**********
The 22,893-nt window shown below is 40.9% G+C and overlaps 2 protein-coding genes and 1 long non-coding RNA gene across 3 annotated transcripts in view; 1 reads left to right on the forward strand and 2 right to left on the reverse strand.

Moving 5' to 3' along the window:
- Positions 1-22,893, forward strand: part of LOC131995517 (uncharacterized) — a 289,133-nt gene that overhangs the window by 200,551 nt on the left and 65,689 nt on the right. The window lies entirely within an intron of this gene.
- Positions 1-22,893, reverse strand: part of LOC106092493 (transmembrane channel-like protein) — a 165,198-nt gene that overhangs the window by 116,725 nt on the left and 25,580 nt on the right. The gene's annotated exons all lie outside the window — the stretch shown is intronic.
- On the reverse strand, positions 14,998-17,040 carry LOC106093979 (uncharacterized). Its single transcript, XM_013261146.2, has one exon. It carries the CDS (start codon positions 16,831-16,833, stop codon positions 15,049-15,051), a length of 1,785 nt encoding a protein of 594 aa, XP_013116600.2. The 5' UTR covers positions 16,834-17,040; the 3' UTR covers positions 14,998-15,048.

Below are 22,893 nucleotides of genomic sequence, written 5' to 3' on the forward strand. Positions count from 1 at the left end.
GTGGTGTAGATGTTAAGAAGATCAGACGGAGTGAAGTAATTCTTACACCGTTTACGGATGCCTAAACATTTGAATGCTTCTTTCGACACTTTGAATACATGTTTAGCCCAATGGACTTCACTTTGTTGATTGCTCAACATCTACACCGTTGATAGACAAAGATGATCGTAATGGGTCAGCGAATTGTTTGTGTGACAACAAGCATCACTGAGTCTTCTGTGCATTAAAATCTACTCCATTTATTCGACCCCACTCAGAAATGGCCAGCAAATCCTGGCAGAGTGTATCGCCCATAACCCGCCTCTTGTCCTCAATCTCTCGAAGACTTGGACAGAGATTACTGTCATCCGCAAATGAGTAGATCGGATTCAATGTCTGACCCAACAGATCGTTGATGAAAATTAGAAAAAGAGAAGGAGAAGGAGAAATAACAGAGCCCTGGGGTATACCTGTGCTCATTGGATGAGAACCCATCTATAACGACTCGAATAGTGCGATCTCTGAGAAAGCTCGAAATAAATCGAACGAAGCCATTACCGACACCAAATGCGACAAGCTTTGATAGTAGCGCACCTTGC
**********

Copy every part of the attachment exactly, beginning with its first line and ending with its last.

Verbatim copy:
The 22,893-nt window shown below is 40.9% G+C and overlaps 2 protein-coding genes and 1 long non-coding RNA gene across 3 annotated transcripts in view; 1 reads left to right on the forward strand and 2 right to left on the reverse strand.

Moving 5' to 3' along the window:
- Positions 1-22,893, forward strand: part of LOC131995517 (uncharacterized) — a 289,133-nt gene that overhangs the window by 200,551 nt on the left and 65,689 nt on the right. The window lies entirely within an intron of this gene.
- Positions 1-22,893, reverse strand: part of LOC106092493 (transmembrane channel-like protein) — a 165,198-nt gene that overhangs the window by 116,725 nt on the left and 25,580 nt on the right. The gene's annotated exons all lie outside the window — the stretch shown is intronic.
- On the reverse strand, positions 14,998-17,040 carry LOC106093979 (uncharacterized). Its single transcript, XM_013261146.2, has one exon. It carries the CDS (start codon positions 16,831-16,833, stop codon positions 15,049-15,051), a length of 1,785 nt encoding a protein of 594 aa, XP_013116600.2. The 5' UTR covers positions 16,834-17,040; the 3' UTR covers positions 14,998-15,048.

Below are 22,893 nucleotides of genomic sequence, written 5' to 3' on the forward strand. Positions count from 1 at the left end.
GTGGTGTAGATGTTAAGAAGATCAGACGGAGTGAAGTAATTCTTACACCGTTTACGGATGCCTAAACATTTGAATGCTTCTTTCGACACTTTGAATACATGTTTAGCCCAATGGACTTCACTTTGTTGATTGCTCAACATCTACACCGTTGATAGACAAAGATGATCGTAATGGGTCAGCGAATTGTTTGTGTGACAACAAGCATCACTGAGTCTTCTGTGCATTAAAATCTACTCCATTTATTCGACCCCACTCAGAAATGGCCAGCAAATCCTGGCAGAGTGTATCGCCCATAACCCGCCTCTTGTCCTCAATCTCTCGAAGACTTGGACAGAGATTACTGTCATCCGCAAATGAGTAGATCGGATTCAATGTCTGACCCAACAGATCGTTGATGAAAATTAGAAAAAGAGAAGGAGAAGGAGAAATAACAGAGCCCTGGGGTATACCTGTGCTCATTGGATGAGAACCCATCTATAACGACTCGAATAGTGCGATCTCTGAGAAAGCTCGAAATAAATCGAACGAAGCCATTACCGACACCAAATGCGACAAGCTTTGATAGTAGCGCACCTTGC